Figure 153

The correct response (a) and incorrect responses (b-d) for the aeroplane problem. Reproduced from Mental models (edited by D.Gentner & A. Stevens) published by Lawrence Erlbaum Associates Inc., © 1983 Lawrence Erlbaum Associates Inc.

However, few subjects appear to think about the problem in this way. Only 40% of subjects drew diagrams with parabolic arcs and not all of these placed the plane above the ball as it hit the ground. The remaining 60% produced the other variants shown in Figure 15.3. According to McCloskey (1983) these responses arise from a simple model of motion that he calls impetus theory. In deference to classical physics, impetus theory proposes that (i) the act of setting an object in motion imparts to the object an internal force or "impetus" that serves to maintain the motion, and (ii) that a moving object's impetus gradually dissipates. McCloskey argued that this mental model was useful in predicting object motions in everyday life. However, the model is not true in general and leads to incorrect predictions in many contexts.

Many of these experiments were carried out on university-level subjects and so illustrate surprising misconceptions in educated people. More recently, several investigators have questioned the generality of these findings and their explanation. It now seems that the results found are, in part, due to the use of paper-and-pencil tests. Kaiser, Jonides, and Alexander (1986) asked subjects to reason about similar problems in familiar contexts and found that the majority of people produced correct predictions. Cooke and Breedin (1994) have also shown that aspects of the display and response instructions also affect the results found (but see Ranney, 1994). Furthermore, if subjects are asked to make judgements about object motions as part of a dynamic simulation of ongoing events, then they rarely make errors (see Kaiser, Proffitt, & Anderson,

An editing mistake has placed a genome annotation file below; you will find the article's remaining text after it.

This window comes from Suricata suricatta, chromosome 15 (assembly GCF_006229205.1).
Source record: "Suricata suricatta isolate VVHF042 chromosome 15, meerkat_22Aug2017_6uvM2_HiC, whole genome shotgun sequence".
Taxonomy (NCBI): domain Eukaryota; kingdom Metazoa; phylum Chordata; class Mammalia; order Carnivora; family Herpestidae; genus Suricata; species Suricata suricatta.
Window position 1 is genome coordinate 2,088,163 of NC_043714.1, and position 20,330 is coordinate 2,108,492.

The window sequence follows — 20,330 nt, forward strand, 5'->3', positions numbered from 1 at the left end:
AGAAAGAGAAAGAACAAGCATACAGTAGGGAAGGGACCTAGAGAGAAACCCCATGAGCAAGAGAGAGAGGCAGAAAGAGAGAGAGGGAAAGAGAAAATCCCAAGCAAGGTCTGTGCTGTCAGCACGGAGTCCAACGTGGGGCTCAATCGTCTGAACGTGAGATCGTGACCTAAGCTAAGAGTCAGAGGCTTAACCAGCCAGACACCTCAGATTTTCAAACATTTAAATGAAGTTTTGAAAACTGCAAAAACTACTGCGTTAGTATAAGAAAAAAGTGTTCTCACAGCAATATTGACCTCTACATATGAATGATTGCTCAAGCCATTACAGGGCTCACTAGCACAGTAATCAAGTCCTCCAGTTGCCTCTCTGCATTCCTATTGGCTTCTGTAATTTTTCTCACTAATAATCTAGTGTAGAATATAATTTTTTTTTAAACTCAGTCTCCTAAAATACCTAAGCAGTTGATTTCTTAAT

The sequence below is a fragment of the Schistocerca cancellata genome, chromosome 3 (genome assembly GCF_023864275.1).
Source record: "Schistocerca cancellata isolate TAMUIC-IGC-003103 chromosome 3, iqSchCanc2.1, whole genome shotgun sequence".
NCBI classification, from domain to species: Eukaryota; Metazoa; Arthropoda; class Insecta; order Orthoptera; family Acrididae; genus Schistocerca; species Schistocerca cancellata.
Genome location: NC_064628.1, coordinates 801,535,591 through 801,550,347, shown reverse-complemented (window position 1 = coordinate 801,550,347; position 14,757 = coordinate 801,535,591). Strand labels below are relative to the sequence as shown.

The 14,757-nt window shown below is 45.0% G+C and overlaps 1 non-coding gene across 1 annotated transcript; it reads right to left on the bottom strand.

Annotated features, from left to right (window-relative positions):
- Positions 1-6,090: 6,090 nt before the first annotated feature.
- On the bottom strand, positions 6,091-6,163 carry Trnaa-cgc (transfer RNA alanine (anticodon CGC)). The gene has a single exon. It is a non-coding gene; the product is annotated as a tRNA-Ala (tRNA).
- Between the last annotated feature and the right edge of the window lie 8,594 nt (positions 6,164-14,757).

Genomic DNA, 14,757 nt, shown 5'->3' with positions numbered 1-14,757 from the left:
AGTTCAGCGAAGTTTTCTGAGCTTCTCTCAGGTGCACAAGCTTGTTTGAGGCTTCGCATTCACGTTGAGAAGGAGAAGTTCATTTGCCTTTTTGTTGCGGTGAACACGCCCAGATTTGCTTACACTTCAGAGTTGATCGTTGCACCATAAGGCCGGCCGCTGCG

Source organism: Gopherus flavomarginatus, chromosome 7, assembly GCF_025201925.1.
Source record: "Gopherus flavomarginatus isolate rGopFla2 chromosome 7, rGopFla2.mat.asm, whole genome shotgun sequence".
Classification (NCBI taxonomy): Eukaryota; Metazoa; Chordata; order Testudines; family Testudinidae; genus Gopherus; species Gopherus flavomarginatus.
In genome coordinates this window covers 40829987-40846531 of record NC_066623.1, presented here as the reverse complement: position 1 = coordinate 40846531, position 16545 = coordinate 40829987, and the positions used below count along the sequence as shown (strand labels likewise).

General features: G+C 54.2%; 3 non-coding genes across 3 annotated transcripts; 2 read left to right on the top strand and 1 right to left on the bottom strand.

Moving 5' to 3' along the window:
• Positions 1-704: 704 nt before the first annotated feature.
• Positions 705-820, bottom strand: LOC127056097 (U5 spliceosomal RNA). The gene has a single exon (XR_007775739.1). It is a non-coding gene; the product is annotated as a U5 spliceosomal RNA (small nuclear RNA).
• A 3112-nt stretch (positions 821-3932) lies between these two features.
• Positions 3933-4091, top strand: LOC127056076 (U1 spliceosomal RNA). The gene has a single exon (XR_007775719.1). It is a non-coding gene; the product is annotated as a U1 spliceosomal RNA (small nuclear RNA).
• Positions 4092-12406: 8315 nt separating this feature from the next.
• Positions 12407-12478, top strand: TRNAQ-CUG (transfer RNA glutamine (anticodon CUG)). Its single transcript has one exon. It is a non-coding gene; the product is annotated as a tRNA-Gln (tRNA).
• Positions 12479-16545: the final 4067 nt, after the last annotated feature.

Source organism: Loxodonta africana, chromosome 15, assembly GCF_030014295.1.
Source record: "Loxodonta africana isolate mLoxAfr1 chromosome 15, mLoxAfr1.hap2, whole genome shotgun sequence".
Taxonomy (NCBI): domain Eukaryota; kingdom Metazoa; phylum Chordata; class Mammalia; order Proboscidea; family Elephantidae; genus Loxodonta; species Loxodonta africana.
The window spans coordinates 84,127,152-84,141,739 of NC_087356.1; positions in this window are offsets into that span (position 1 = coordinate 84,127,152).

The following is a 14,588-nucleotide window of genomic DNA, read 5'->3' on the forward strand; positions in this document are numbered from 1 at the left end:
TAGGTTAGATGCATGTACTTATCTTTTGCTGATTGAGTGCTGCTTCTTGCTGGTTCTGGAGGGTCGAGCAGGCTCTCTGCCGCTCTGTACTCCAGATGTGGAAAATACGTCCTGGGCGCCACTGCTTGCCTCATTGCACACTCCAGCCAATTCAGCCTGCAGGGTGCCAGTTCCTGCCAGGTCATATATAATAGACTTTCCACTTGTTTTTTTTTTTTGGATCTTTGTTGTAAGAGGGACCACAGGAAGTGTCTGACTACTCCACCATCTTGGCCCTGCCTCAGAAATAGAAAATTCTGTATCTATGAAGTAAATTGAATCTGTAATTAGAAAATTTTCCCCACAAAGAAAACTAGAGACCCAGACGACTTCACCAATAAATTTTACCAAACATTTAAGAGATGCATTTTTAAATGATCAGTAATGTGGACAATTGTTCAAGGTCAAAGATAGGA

1985). It has also been shown that when people have made erroneous predictions on a picture-based task, they frequently view simulations of their predictions as being anomalous. So, people are not as poor at predicting particle motions as the McCloskey studies suggested. However, it does appear that people are quite poor at judgements of more complex events, like the dynamics of wheels, under many testing contexts (see Kaiser, Proffitt, Whelan, & Hecht, 1992; Proffitt, Kaiser, & Whelan, 1990).

Yates et al. (1988) have challenged the theoretical basis of McCloskey's work. They have argued that people do not have abstract theories about motion, but rather rely on imagery-based, prototypical motion events to construct specific "enactments" of the motions of objects. This theory predicts that the more "realistic" or familiar the testing scenario, the greater the likelihood that such prototypes would be cued and used to generate appropriate predictions. Ironically, the conception of mental models is wide enough to include both intuitive theories or prototypic motion events as instances of mental models. In conclusion, it should be noted that whatever mental model we do use, may be entirely appropriate for making predictions about the motions of everyday objects, even though it may be at variance with the predictions of classical physics (see Hecht, 1996; Springer, 1990; Yates, 1990).

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